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      Fine Topography of Brain Areas Activated by Cold Stress

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          Abstract

          Neuronal activity in response to acute cold exposure was mapped in the central nervous system of adult rats using Fos immunostaining. A single, 3-hour exposure to cold elicited strong Fos-like immunoreactivity in the medial preoptic nucleus that is known as the thermoregulatory center of the brain. By this technique, pontine and medullary thermosensitive areas have been first localized and outlined anatomically. The medullary thermosensitive neurons occupy well-demarcated areas immediately ventral and dorsal to the spinal trigeminal nucleus, termed peritrigeminal and paratrigeminal nuclei, respectively. Cold-sensitive neurons were present in the dorsal part of the pontine reticular formation. Topographically, this area corresponds to the ‘pontine thermoregulatory area’, named on the basis of neurophysiological observations. In addition, thermosensitive neurons were found in the rostral thalamus and zona incerta. Several cell groups that showed strong Fos-like immunoreactivity in our previous pain-related stress experiments were also activated by cold exposure. The midline thalamic, hypothalamic dorsomedial, supramamillary and lateral parabrachial nuclei were targets of cold stress-induced noxious stimuli. Fos-positive neurons established specific topographical patterns in the paraventricular, arcuate, central amygdaloid nuclei, and the nucleus of the solitary tract. The possible involvement of central noradrenergic neurons in stress response to acute cold exposure was investigated by double immunostaining for tyrosine hydroxylase (TH) and Fos. None of the tyrosine hydroxylase positive neurons in the brain stem established Fos-like immunoreactivity, suggesting that the central noradrenergic system may have a minor, if any, role in cold-induced stress responses. Based on the topographical distribution of Fos-activated neurons, this study suggests that in addition to the hypothalamo-pituitary-adrenal axis, some other stress effector systems may play an important role in the maintenance of homeostasis during cold stress.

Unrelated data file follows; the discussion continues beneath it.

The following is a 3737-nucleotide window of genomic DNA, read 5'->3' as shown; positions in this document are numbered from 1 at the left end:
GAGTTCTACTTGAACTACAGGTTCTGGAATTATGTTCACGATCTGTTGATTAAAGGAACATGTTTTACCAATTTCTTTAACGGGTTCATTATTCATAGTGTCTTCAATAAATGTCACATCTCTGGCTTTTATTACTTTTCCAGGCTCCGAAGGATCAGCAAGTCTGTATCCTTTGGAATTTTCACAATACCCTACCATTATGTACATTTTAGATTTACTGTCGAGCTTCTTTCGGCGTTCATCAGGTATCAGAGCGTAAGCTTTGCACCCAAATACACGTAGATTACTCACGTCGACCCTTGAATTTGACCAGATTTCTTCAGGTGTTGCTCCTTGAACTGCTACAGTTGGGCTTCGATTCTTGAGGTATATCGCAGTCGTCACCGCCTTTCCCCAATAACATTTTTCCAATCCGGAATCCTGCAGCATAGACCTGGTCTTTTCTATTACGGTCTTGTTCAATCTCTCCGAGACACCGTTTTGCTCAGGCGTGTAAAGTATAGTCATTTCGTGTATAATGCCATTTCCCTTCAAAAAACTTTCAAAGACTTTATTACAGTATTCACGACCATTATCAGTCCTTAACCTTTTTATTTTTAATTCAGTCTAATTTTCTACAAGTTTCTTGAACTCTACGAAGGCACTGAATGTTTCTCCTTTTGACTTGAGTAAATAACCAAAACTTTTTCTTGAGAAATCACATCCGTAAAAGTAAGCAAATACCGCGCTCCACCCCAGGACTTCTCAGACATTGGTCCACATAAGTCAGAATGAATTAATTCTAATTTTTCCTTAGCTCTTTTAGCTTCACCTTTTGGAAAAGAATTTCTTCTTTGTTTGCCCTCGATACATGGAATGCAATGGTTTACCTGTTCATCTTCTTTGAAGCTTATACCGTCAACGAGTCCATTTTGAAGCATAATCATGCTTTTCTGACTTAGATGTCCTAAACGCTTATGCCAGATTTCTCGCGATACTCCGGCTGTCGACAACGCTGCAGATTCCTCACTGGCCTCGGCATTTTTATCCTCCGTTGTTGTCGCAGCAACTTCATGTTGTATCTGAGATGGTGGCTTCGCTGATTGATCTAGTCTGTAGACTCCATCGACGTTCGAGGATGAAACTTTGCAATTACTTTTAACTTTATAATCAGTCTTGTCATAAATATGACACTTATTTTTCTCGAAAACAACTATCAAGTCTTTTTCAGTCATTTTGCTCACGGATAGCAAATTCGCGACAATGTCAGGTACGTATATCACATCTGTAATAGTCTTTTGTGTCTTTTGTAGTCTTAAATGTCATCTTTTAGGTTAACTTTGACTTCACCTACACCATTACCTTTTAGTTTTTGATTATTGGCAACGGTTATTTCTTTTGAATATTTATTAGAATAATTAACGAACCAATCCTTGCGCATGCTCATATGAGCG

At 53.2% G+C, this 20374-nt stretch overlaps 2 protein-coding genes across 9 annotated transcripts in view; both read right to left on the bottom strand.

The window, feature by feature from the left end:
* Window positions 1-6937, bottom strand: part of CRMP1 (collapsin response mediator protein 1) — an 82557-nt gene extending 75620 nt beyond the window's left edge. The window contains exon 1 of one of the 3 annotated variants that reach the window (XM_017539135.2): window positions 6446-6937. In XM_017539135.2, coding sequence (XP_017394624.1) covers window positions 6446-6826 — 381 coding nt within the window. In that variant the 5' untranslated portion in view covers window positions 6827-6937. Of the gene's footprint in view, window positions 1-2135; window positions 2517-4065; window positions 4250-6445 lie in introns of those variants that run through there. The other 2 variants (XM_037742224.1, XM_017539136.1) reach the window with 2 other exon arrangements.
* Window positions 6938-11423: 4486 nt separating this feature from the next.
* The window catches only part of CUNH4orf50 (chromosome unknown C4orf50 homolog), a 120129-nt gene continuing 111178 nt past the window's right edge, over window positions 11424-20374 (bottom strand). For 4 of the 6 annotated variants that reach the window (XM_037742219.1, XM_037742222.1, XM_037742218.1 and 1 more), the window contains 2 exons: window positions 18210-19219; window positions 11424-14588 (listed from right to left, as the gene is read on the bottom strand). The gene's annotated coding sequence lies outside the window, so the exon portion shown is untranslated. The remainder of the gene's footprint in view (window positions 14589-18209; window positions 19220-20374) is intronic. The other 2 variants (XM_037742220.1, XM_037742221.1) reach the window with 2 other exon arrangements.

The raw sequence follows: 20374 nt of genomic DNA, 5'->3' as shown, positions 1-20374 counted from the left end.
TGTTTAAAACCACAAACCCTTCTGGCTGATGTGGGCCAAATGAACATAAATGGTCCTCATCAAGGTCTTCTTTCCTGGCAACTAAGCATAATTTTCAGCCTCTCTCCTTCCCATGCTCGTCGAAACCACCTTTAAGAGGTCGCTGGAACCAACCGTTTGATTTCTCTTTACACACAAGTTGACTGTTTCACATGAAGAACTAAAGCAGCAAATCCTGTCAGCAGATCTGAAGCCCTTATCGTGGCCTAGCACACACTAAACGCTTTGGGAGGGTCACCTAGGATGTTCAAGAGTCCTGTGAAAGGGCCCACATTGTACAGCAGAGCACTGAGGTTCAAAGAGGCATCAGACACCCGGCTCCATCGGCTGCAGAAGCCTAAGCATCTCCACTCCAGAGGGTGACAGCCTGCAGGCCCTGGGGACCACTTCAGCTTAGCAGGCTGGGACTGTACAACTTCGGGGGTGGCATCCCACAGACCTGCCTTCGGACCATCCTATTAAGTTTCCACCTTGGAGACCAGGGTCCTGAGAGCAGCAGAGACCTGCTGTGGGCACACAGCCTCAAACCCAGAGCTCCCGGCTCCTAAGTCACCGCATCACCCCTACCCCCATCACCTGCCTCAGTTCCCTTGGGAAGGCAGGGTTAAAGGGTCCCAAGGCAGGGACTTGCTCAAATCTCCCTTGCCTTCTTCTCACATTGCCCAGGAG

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          Most cited references 12

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          Induction of c-fos-like protein in spinal cord neurons following sensory stimulation.

           S Hunt,  Luigi Pini,  G Evan (2015)
          It has been suggested that the proto-oncogenes c-fos and c-myc participate in the control of genetic events which lead to the establishment of prolonged functional changes in neurons. Expression of c-fos and c-myc are among the earliest genetic events induced in cultured fibroblast and phaeochromocytoma cell lines by various stimuli including growth factors, peptides and the intracellular second messengers diacylglycerol, cAMP and Ca2+. We report here that physiological stimulation of rat primary sensory neurons causes the expression of c-fos-protein-like immunoreactivity in nuclei of postsynaptic neurons of the dorsal horn of the spinal cord. Activation of small-diameter cutaneous sensory afferents by noxious heat or chemical stimuli results in the rapid appearance of c-fos-protein-like immunoreactivity in the superficial layers of the dorsal horn. However, activation of low-threshold cutaneous afferents results in fewer labelled cells with a different laminar distribution. No c-fos induction was seen in the dorsal root ganglia, gracile nucleus or ventral horn. Thus, synaptic transmission may induce rapid changes in gene expression in certain postsynaptic neurons.
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            Stress-induced norepinephrine release in the hypothalamic paraventricular nucleus and pituitary-adrenocortical and sympathoadrenal activity: in vivo microdialysis studies.